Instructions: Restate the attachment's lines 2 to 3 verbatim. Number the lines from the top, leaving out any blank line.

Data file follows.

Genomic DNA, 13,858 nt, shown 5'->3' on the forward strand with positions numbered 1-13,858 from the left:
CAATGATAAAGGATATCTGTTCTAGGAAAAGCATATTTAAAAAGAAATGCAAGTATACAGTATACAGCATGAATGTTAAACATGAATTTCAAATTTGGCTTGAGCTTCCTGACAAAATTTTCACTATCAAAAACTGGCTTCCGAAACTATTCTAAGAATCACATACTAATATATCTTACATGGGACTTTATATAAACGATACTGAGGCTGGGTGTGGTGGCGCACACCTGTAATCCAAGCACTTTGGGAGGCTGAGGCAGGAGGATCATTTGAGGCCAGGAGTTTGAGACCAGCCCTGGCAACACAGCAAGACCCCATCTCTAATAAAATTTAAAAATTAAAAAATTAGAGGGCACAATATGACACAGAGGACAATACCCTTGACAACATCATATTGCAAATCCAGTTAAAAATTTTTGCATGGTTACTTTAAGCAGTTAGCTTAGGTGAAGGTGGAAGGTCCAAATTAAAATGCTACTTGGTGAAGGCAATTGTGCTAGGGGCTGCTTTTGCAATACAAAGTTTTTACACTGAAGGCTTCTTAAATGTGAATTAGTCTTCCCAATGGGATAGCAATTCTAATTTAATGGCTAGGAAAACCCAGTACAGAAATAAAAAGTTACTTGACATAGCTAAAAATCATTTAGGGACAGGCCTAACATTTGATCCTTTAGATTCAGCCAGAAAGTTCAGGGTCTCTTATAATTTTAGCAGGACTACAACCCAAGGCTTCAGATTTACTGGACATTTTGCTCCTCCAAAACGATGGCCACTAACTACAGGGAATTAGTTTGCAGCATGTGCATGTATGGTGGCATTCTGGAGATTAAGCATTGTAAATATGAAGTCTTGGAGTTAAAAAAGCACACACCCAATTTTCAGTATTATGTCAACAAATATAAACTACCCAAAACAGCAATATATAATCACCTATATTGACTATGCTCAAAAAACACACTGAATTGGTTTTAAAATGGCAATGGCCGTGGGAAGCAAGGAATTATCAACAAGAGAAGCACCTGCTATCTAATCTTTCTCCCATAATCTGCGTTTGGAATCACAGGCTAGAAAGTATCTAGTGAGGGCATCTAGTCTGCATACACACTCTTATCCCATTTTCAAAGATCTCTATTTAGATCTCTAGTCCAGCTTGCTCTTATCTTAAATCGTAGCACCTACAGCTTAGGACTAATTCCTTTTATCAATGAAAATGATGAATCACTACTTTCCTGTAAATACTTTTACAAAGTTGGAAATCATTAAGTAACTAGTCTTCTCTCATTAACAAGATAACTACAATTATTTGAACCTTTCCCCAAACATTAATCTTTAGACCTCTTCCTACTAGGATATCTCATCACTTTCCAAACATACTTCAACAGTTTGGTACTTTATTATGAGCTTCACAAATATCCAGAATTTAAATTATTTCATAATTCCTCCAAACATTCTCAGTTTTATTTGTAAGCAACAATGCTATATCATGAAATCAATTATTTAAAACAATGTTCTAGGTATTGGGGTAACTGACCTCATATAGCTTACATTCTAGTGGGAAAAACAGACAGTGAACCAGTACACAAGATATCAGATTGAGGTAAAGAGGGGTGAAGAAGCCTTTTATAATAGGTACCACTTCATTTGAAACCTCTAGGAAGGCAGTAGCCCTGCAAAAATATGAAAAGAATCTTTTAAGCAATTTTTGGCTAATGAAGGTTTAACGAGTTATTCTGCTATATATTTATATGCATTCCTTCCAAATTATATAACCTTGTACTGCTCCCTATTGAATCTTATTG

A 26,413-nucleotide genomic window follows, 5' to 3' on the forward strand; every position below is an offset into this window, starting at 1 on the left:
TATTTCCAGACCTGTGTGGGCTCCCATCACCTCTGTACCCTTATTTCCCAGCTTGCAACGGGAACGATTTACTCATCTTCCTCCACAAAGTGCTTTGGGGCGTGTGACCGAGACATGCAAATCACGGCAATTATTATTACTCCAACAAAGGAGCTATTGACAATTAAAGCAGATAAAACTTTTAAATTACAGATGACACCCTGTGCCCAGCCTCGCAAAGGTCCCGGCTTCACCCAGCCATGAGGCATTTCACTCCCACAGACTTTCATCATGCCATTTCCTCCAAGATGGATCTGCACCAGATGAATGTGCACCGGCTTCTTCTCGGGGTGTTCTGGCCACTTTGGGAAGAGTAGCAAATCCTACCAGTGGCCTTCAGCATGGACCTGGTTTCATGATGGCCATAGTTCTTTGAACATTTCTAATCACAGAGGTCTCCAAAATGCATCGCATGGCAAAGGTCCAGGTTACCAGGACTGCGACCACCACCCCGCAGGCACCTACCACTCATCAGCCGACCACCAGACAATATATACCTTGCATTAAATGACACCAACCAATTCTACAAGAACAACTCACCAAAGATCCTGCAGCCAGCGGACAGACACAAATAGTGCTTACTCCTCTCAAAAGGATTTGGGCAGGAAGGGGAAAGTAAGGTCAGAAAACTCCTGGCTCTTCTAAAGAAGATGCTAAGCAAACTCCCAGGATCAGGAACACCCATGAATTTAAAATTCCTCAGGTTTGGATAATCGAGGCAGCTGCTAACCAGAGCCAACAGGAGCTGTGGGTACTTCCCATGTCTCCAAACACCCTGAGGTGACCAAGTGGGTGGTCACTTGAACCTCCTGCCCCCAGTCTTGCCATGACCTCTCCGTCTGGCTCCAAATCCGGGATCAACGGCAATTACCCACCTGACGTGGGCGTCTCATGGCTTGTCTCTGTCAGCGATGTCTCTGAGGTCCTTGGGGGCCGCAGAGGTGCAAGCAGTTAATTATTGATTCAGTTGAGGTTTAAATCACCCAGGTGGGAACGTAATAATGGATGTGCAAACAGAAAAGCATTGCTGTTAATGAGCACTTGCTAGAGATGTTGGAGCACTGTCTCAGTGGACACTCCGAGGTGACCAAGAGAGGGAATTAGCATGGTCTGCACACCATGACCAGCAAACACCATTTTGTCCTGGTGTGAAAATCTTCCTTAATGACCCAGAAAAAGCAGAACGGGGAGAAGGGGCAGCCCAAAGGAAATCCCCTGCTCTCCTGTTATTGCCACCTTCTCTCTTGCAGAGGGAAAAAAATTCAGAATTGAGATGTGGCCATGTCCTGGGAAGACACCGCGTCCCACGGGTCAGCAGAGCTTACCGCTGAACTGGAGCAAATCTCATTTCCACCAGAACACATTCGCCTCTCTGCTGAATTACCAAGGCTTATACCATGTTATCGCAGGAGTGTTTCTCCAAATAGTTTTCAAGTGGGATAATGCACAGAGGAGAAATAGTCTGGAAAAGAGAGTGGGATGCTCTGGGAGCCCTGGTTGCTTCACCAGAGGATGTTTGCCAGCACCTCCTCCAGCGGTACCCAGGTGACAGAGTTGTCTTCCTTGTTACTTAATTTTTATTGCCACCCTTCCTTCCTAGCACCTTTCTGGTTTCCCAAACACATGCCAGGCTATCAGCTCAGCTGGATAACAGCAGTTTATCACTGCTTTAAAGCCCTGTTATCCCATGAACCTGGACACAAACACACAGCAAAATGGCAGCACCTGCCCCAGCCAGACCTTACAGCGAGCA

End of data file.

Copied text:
CAATGATAAAGGATATCTGTTCTAGGAAAAGCATATTTAAAAAGAAATGCAAGTATACAGTATACAGCATGAATGTTAAACATGAATTTCAAATTTGGCTTGAGCTTCCTGACAAAATTTTCACTATCAAAAACTGGCTTCCGAAACTATTCTAAGAATCACATACTAATATATCTTACATGGGACTTTATATAAACGATACTGAGGCTGGGTGTGGTGGCGCACACCTGTAATCCAAGCACTTTGGGAGGCTGAGGCAGGAGGATCATTTGAGGCCAGGAGTTTGAGACCAGCCCTGGCAACACAGCAAGACCCCATCTCTAATAAAATTTAAAAATTAAAAAATTAGAGGGCACAATATGACACAGAGGACAATACCCTTGACAACATCATATTGCAAATCCAGTTAAAAATTTTTGCATGGTTACTTTAAGCAGTTAGCTTAGGTGAAGGTGGAAGGTCCAAATTAAAATGCTACTTGGTGAAGGCAATTGTGCTAGGGGCTGCTTTTGCAATACAAAGTTTTTACACTGAAGGCTTCTTAAATGTGAATTAGTCTTCCCAATGGGATAGCAATTCTAATTTAATGGCTAGGAAAACCCAGTACAGAAATAAAAAGTTACTTGACATAGCTAAAAATCATTTAGGGACAGGCCTAACATTTGATCCTTTAGATTCAGCCAGAAAGTTCAGGGTCTCTTATAATTTTAGCAGGACTACAACCCAAGGCTTCAGATTTACTGGACATTTTGCTCCTCCAAAACGATGGCCACTAACTACAGGGAATTAGTTTGCAGCATGTGCATGTATGGTGGCATTCTGGAGATTAAGCATTGTAAATATGAAGTCTTGGAGTTAAAAAAGCACACACCCAATTTTCAGTATTATGTCAACAAATATAAACTACCCAAAACAGCAATATATAATCACCTATATTGACTATGCTCAAAAAACACACTGAATTGGTTTTAAAATGGCAATGGCCGTGGGAAGCAAGGAATTATCAACAAGAGAAGCACCTGCTATCTAATCTTTCTCCCATAATCTGCGTTTGGAATCACAGGCTAGAAAGTATCTAGTGAGGGCATCTAGTCTGCATACACACTCTTATCCCATTTTCAAAGATCTCTATTTAGATCTCTAGTCCAGCTTGCTCTTATCTTAAATCGTAGCACCTACAGCTTAGGACTAATTCCTTTTATCAATGAAAATGATGAATCACTACTTTCCTGTAAATACTTTTACAAAGTTGGAAATCATTAAGTAACTAGTCTTCTCTCATTAACAAGATAACTACAATTATTTGAACCTTTCCCCAAACATTAATCTTTAGACCTCTTCCTACTAGGATATCTCATCACTTTCCAAACATACTTCAACAGTTTGGTACTTTATTATGAGCTTCACAAATATCCAGAATTTAAATTATTTCATAATTCCTCCAAACATTCTCAGTTTTATTTGTAAGCAACAATGCTATATCATGAAATCAATTATTTAAAACAATGTTCTAGGTATTGGGGTAACTGACCTCATATAGCTTACATTCTAGTGGGAAAAACAGACAGTGAACCAGTACACAAGATATCAGATTGAGGTAAAGAGGGGTGAAGAAGCCTTTTATAATAGGTACCACTTCATTTGAAACCTCTAGGAAGGCAGTAGCCCTGCAAAAATATGAAAAGAATCTTTTAAGCAATTTTTGGCTAATGAAGGTTTAACGAGTTATTCTGCTATATATTTATATGCATTCCTTCCAAATTATATAACCTTGTACTGCTCCCTATTGAATCTTATTG

A 26,413-nucleotide genomic window follows, 5' to 3' on the forward strand; every position below is an offset into this window, starting at 1 on the left: